Review of Polar Literature

Book Review:

National Geographic and the World it Made

by Robert M. Poole

New York: Penguin Books, 2004 358 p., illus., maps

ISBN 1-59420-032-7

The world as seen by the National Geographic

Any American born in the 20th century who liked to read was bound to have been influenced by the National Geographic, a wonderful publication that brought good paper, fine color and exceptional photography to a mass audience. The contents gave us a new lens on the world, taking us to places that only a very few would ever see.  

Like so many venerable institutions, the Geographic and its parent, the National Geographic Society, had another side, and this portrait is by an “insider” who had retired as the magazine’s executive editor and was more than informed about the issues leading to the demise of the “old” magazine in the1990s. Writes author Robert M. Poole: “they (magazine and Society) were transformed from an organization known for its paternalism, insularity and endearing idiosyncrasies . . . to a leaner, colder more market oriented” publication that still retained wide influence.  

That influence even today is a legitimate ten million member-circulation which its editors maintain is read by at least three others, for every subscriber and why that might be doubtful there is no question that its distinctive yellow-bordered cover has made it one of the classic “you-don’t-throw-it-out journals” (which may be why estate auctioneers report it on more inventories than any other common collectors item).  

So who started this modern communications survivor and top competitor in the entertainment, news and cultural media wars of the 21st century? Go back to Alexander Graham Bell, who didn’t just invent the telephone, but with another blue-blood of the time launched the National Geographic Society in 1888.  That was Gardiner Hubbard and the person he brought on as a young editor, Gilbert H. Grosvenor, who would direct the course of both institutions for much of a century.  

The politics of the Geographic offer a fascinating kaleidoscope of the past century and Poole does not skimp on showing us the warts as well as the achievements of the Society, the Grosvenor family and their magazine. The photographic powerhouse became a mixed media corporate presence, with expansion to maps, globes, documentaries, television and video.  Throughout, the distinctive yellow border logo remains, and with it the image of family loyalty and confidence that the NGS has developed.  

Poole does not back away from the downside of the institutional racism that it accepted in its coverage, and the internal racism that it practiced as did most large non-profits— until the 70s. Perhaps most embarrassing is the 1930s articles published about Mussolini’s Italy and Hitler’s Germany (some of them by Douglas Chandler, a Berlin-based correspondent who was later convicted for treason as an American radio propagandist).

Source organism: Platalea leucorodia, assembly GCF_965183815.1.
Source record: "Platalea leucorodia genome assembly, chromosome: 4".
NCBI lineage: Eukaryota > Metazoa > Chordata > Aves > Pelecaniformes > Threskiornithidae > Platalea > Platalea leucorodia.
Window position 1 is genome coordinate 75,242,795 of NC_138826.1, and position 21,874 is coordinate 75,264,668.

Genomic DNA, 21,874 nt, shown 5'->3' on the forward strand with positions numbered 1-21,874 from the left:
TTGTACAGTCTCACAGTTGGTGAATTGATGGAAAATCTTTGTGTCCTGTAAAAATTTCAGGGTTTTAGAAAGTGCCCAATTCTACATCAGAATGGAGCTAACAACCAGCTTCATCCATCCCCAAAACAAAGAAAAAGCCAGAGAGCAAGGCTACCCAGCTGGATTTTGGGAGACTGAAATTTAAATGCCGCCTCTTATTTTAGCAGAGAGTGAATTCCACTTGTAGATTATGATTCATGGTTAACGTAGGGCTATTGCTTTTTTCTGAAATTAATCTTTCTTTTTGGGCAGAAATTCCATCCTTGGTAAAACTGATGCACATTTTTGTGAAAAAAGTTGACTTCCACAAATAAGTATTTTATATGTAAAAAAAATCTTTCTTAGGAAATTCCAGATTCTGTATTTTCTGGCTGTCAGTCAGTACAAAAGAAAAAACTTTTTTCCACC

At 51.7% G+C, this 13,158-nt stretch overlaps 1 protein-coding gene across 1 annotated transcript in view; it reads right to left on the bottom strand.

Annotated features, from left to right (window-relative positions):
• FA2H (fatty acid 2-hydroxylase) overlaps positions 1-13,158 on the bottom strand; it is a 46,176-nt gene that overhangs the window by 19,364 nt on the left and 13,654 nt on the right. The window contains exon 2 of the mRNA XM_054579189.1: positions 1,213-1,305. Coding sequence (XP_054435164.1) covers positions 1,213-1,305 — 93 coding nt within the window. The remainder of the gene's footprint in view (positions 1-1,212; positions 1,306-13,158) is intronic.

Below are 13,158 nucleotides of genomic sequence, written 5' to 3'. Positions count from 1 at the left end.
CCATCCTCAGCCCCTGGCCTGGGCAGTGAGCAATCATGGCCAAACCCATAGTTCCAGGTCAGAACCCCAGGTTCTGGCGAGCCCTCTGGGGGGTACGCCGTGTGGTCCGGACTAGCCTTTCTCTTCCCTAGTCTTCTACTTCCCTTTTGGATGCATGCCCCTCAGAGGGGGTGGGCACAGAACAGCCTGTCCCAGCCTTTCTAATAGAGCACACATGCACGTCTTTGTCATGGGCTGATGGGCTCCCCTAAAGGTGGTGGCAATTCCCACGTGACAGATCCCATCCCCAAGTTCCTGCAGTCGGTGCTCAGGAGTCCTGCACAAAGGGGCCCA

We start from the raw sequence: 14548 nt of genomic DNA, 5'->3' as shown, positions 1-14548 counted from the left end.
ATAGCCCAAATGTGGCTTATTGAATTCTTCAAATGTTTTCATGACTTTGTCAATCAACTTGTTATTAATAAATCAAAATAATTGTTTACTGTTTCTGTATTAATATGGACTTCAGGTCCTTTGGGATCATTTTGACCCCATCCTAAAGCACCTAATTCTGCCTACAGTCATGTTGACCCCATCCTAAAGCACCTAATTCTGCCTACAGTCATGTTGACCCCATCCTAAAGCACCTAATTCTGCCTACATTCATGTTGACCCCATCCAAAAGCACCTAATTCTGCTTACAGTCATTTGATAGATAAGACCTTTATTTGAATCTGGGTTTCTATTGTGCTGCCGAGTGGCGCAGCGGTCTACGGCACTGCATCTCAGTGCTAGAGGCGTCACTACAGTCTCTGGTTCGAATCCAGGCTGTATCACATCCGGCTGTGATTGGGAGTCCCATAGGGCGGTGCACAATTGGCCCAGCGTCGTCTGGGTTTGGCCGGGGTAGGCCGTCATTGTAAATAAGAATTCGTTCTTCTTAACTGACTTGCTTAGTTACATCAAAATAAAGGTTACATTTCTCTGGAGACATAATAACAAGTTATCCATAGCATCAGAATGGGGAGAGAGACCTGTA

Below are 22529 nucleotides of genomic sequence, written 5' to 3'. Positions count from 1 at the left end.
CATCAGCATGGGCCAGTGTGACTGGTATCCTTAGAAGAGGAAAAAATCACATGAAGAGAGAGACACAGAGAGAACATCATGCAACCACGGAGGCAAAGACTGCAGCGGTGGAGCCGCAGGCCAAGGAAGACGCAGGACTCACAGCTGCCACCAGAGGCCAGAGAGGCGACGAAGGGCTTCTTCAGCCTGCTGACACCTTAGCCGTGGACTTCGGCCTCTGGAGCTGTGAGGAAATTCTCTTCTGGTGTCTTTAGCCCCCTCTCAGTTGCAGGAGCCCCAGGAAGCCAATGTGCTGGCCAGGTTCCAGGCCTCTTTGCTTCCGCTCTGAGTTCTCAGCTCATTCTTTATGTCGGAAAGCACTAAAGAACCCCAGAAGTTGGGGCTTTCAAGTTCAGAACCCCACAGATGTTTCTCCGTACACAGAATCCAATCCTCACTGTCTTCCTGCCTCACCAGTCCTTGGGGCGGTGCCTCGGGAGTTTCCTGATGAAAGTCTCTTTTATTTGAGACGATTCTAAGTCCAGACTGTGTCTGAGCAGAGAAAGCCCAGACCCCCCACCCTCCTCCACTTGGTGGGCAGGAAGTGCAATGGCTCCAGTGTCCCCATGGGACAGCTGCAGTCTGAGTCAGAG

Those familiar with the North Pole controversy may feel justified that the author accepts the “Robert Peary myth” created by the Grosvenors, and the detail to which he discusses the conflict with Frederick Cook.  The author devotes an entire chapter to the NGS investment in Peary and acknowledges that the article by Wally Herbert in a centennial-year issue of the magazine casts doubt on his discovery. 

The staunch support of Grosvenor was summarized by Poole:  “Having declared Peary a hero before any proof was in, Bert (Gilbert H. Grosvenor) stubbornly ignored the gaps in the commander’s records, his incredible travelling times, his shoddy navigation, his lack of witnesses and his seemingly odd behavior on his return from the ice cap.”

Citing NGS board member and Peary antagonist General A. W. Greely as well as Herbert, the author essentially categorizes Peary among the black eyes of the Society. It might also be said that the Society and its magazine expressed extreme pettiness for over seven decades, not printing Cook’s name from the time of his return until it appeared on a Society map in 1984 as a possible Polar contender. Poole also reminds us that the controversy caused the firing of the first president of the Society, Willis L. Moore, who initially supported Cook “but as a meteorologist failed to predict the consequences of the Cook-Peary storm.”

It could be said that the Geographic took off as a mass-circulation publication after the marketing by Grosvenor for his friend Robert E. Peary, who is still enshrined in the Explorers Hall of the Society, where his tattered American flag and sled are there for visitors to see. “There Peary was elevated as an iconic figure” Poole writes, “above reproach or criticism, if not above doubt, he was the first hero.” 


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Copyright 2005 - The Frederick A. Cook Society